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Meet the 2013 Tribeca Filmmakers #21: Chen Arvin Explores Desire & Tradition in Taiwanese Film, ‘Will You Still Love Me Tomorrow?’

Meet the 2013 Tribeca Filmmakers #21: Chen Arvin Explores Desire & Tradition in Taiwanese Film, 'Will You Still Love Me Tomorrow?'

Chen Arvin was born in Boston and grew up in a suburb of the Bay Area, first aspiring to be a comic book artist, then a rock guitar player, and eventually an architect. After graduating from architecture school, he moved back to Taiwan to apprentice with filmmaker Edward Yang (Yiyi), before going to USC film school. He’s spent the last few years living and working in Taipei, Taiwan. Because both his first feature “Au Revoir Taipei” and his latest project, “Will You Still Love Me Tomorrow” are very much Taiwanese movies, most people don’t know that he’s American.

What it’s about: A gay man has been living in a straight marriage for almost 10 years, but finds himself suddenly longing for love again and changing the lives of everyone around him.

What else should audiences know?: “The movie is based on stories I had heard about gay men and women in Asia “going back into the closet” – basically when someone who already knows that he or she is gay, and even has lived “out” for a while, but somehow decides anyway to marry in order to fulfill familial obligations. I’m sure this isn’t just an Asian phenomenon, but the more I learned about the subject, the more I realized just how prevalent these “sham marriages” are on this side of the world. The lead actors of the movie, Richie Jen (Weichung), Mavis Fan (Feng), and Stone (San-San) are all very well known singers/rock musicians in Chinese-speaking Asia with larger-than-life personalities. It’s been a shock to most audiences in Asia to see them playing such everyday characters.”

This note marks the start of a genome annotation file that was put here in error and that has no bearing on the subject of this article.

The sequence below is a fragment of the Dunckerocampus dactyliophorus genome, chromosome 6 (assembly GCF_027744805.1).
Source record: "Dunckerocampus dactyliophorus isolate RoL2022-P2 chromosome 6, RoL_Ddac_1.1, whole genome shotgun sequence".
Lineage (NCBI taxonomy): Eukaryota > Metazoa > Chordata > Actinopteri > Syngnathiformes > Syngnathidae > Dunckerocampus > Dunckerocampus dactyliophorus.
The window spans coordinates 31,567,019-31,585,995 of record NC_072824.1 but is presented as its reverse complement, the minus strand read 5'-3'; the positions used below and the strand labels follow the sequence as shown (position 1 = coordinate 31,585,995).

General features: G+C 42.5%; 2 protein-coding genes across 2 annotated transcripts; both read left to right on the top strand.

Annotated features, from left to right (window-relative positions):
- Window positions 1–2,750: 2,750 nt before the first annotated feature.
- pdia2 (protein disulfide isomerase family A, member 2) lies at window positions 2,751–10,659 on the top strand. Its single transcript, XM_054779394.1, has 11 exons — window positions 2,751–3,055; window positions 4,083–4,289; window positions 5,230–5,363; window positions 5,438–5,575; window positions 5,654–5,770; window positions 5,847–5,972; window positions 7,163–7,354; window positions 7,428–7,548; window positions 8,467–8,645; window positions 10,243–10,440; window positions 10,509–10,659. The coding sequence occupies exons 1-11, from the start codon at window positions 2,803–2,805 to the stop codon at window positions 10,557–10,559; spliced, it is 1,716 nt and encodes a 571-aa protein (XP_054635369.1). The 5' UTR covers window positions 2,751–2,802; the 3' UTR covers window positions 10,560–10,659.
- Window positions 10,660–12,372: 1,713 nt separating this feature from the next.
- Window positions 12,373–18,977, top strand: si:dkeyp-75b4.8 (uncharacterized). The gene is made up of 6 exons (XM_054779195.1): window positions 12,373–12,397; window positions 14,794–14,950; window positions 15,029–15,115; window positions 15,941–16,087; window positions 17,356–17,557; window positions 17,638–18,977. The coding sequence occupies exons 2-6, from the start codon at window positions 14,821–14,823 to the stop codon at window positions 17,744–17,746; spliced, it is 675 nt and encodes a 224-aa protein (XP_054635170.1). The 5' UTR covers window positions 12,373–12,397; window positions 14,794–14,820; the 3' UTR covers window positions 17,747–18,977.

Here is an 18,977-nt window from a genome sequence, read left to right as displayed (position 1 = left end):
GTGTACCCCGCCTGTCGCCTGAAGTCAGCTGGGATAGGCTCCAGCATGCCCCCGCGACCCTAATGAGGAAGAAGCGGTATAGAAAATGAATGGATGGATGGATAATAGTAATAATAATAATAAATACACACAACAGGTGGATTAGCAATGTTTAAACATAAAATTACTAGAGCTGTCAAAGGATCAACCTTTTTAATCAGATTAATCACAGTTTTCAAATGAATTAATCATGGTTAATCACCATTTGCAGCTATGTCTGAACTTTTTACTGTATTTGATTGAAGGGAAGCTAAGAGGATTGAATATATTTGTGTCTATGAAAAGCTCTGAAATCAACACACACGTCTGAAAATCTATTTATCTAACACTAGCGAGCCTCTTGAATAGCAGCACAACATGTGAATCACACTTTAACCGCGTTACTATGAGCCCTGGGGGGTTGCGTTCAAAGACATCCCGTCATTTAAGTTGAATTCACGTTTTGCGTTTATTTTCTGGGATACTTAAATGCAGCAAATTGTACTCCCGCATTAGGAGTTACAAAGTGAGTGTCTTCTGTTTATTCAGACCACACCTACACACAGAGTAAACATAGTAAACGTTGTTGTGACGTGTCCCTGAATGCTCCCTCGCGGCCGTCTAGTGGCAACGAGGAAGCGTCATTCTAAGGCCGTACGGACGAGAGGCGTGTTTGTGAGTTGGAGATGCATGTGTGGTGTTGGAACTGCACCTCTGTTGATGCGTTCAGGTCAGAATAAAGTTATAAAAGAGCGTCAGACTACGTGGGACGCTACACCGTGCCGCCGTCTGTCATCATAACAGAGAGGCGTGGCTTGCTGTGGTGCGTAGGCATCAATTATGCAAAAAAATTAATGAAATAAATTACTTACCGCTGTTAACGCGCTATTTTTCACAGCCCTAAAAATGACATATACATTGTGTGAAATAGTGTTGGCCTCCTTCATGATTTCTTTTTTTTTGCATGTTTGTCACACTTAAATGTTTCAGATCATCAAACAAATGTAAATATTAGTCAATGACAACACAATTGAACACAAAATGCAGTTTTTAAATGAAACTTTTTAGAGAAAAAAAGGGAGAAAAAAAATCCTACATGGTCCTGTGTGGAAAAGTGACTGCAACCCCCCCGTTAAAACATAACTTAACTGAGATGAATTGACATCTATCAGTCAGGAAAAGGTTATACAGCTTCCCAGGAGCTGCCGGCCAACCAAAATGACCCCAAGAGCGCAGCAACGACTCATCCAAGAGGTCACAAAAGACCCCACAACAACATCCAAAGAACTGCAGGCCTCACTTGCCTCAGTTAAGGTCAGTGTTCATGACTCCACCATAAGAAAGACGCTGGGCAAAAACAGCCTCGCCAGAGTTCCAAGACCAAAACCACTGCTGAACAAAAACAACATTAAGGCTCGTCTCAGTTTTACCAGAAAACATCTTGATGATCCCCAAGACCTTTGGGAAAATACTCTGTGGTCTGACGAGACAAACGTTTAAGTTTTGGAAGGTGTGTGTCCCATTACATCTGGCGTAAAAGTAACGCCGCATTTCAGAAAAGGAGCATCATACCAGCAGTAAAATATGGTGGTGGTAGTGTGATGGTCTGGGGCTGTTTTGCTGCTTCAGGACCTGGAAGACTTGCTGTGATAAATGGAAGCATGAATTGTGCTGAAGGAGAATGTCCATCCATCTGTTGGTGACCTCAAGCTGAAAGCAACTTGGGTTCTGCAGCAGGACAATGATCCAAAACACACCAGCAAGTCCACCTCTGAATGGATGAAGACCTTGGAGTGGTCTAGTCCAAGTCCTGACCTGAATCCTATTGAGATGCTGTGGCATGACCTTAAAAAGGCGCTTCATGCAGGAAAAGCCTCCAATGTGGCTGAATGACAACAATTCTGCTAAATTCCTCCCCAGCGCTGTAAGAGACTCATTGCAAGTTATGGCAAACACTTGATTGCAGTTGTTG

On the challenges: “The subject matter was inherently pretty heavy and quite sad (that someone would give up such a big part of themselves for societal/familial obligations), but we wanted from the very start to shoot the movie in a lighter and more playful, even romantic tone. This was probably the biggest challenge in the development, writing, casting, and filming…to achieve that tone while not taking away from the seriousness of the subject.”

What he hopes Tribeca audiences will walk away with: “Since I’m from the US and this is our first screening in North America, my biggest hope is that audiences will still be able to connect to the characters and the story despite it being a Taiwanese movie, and that the problems of everyday life and love in Taipei the movie depicts will still resonate with audiences in Tribeca.”

Films that inspired him: “This movie is like a mash-up of: Hannah and her Sisters, Singin’ in the Rain, Mary Poppins, The Wedding Banquet, Yiyi, and Late Autumn.”

What’s next: “I’m developing a movie that will hopefully take place almost entirely in the US, but feature Taiwanese, Chinese and American characters. It’s kind of a cross-cultural screwball comedy. I’m also working on a road-trip movie set in China about rich housewives.”

Indiewire invited Tribeca
Film Festival directors to tell us about their films, including what inspired
them, the challenges they faced and what they’re doing next. We’ll be
publishing their responses leading up to the 2013 festival.

Keep checking HERE every
day up to the launch of the festival on April 17 for the latest profiles.

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